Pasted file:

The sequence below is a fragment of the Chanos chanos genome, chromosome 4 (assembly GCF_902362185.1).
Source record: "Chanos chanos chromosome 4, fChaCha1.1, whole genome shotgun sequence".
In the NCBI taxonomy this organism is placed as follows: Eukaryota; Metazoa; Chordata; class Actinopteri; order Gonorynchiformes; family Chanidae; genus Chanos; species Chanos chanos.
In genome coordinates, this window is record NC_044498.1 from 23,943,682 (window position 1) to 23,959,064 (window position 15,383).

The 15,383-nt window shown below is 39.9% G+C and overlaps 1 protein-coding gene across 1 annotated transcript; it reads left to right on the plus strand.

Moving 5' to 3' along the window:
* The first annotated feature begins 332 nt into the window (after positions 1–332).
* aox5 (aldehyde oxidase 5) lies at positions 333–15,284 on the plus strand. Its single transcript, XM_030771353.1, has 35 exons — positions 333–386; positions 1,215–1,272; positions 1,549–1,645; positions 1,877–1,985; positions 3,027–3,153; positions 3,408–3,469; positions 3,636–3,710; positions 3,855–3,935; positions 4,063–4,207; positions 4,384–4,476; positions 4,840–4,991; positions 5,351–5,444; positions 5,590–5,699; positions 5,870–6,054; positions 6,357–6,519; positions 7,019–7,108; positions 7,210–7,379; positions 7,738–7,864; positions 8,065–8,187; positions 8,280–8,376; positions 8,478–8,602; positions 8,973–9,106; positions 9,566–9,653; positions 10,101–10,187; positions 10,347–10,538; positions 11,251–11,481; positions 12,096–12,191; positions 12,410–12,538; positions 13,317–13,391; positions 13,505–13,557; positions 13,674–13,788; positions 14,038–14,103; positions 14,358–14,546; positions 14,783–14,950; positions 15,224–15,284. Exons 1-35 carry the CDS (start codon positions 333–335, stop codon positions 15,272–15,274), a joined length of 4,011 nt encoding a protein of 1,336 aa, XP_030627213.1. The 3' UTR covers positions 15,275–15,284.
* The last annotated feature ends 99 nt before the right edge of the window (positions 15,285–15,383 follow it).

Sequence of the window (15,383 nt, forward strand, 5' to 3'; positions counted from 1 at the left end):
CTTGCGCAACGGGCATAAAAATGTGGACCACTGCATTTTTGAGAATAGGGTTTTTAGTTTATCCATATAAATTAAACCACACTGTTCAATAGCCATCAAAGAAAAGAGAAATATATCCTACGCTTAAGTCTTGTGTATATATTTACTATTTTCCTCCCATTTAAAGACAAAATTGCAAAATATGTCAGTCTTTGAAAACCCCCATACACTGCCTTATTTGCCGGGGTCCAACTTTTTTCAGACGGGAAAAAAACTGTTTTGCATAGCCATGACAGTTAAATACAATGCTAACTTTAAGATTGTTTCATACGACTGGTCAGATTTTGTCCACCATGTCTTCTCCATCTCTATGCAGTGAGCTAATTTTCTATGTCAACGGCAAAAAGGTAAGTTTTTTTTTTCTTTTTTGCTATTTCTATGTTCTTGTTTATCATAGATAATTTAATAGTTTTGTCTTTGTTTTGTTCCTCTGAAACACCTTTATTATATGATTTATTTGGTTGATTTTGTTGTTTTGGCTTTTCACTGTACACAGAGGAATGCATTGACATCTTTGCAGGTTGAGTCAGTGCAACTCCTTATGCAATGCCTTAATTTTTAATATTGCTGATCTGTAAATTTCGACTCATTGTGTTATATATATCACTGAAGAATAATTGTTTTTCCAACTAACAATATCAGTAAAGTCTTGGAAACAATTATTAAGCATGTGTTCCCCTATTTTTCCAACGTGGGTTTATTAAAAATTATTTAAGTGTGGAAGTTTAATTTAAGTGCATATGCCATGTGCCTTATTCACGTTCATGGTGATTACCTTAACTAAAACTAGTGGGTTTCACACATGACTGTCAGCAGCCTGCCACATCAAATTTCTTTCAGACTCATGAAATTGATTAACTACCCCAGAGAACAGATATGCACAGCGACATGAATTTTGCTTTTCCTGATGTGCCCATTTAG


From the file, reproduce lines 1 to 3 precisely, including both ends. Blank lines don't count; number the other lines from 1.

The sequence below is a fragment of the Chanos chanos genome, chromosome 4 (assembly GCF_902362185.1).
Source record: "Chanos chanos chromosome 4, fChaCha1.1, whole genome shotgun sequence".
In the NCBI taxonomy this organism is placed as follows: Eukaryota; Metazoa; Chordata; class Actinopteri; order Gonorynchiformes; family Chanidae; genus Chanos; species Chanos chanos.